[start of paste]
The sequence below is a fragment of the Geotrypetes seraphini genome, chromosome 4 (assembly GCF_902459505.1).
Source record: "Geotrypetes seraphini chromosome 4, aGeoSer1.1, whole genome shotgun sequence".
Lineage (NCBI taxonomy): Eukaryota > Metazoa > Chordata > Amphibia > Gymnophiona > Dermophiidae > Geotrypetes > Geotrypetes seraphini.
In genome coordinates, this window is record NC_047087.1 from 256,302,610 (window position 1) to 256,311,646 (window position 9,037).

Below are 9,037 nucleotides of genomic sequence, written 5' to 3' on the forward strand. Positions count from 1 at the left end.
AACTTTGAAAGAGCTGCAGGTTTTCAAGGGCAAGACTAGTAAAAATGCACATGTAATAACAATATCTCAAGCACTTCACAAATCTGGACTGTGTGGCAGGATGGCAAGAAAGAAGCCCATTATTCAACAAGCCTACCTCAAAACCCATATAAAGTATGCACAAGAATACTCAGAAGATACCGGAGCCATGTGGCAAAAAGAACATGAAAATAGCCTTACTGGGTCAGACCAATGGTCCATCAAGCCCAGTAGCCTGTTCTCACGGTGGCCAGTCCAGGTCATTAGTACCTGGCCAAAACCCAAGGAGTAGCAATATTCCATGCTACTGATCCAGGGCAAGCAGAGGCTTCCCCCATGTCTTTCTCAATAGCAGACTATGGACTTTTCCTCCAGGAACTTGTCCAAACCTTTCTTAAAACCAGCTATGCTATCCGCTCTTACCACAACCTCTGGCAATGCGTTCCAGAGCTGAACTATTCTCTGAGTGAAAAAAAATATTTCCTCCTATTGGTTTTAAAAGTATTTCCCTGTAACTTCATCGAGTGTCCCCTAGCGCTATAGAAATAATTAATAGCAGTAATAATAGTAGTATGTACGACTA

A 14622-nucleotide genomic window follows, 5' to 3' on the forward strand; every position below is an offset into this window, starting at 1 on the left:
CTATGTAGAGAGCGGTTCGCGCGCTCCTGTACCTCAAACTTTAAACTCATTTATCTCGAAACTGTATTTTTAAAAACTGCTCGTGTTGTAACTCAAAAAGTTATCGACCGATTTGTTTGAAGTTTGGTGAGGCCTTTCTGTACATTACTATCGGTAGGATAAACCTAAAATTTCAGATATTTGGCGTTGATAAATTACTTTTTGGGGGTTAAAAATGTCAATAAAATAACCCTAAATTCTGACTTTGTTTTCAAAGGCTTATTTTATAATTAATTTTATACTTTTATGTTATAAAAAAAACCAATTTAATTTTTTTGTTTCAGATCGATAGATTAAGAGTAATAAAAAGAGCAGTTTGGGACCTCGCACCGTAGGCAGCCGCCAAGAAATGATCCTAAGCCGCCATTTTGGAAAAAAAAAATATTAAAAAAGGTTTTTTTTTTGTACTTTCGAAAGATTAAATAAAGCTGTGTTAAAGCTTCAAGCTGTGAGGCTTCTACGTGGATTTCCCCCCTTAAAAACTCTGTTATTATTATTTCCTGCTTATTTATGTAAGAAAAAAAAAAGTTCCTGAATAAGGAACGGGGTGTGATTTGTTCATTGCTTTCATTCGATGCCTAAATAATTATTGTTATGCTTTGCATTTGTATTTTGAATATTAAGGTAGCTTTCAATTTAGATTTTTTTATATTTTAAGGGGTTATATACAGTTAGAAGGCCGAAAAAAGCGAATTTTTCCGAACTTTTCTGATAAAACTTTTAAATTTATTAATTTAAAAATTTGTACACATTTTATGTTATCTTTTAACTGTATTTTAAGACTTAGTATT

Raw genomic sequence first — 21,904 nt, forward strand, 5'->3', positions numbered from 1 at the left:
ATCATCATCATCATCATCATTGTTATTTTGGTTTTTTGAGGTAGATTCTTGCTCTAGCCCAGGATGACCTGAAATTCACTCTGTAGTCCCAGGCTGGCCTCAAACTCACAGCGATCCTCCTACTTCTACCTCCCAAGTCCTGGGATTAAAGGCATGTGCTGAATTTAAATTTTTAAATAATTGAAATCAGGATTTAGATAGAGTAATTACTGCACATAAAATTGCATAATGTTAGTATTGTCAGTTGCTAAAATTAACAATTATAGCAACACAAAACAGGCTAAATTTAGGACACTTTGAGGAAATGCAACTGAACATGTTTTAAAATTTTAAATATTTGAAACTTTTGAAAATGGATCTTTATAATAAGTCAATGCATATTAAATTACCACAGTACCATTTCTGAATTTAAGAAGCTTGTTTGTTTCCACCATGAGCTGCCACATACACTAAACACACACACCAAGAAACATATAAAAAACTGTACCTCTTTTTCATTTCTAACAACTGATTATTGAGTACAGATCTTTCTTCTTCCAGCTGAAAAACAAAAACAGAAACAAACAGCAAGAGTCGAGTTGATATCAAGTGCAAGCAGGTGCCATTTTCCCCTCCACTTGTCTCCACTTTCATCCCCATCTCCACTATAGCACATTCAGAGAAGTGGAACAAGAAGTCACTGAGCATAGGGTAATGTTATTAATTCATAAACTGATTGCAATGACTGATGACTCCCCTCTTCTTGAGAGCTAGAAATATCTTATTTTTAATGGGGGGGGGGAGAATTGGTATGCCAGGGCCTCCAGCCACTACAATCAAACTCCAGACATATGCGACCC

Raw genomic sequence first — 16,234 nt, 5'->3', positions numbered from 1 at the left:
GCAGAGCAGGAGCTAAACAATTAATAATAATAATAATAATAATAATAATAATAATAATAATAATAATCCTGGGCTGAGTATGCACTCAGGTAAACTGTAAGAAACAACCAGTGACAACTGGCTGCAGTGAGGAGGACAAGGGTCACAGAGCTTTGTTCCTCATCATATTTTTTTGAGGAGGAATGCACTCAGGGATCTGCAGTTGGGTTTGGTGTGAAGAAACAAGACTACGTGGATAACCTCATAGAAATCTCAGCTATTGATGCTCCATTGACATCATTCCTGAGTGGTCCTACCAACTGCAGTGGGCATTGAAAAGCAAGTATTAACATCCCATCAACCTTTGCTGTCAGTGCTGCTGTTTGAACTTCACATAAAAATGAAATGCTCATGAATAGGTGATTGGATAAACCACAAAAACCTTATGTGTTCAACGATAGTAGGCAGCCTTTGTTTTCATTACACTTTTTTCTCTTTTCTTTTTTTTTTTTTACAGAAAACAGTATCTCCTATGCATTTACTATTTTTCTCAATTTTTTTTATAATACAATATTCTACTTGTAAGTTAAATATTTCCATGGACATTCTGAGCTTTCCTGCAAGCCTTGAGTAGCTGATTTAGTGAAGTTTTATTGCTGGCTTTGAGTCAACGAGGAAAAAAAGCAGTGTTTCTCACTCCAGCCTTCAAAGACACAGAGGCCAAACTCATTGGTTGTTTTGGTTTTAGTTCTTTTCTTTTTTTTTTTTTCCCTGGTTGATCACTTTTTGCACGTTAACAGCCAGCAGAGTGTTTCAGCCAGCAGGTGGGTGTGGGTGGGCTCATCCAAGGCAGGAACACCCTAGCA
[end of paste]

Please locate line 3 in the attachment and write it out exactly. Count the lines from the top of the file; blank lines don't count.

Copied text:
Lineage (NCBI taxonomy): Eukaryota > Metazoa > Chordata > Amphibia > Gymnophiona > Dermophiidae > Geotrypetes > Geotrypetes seraphini.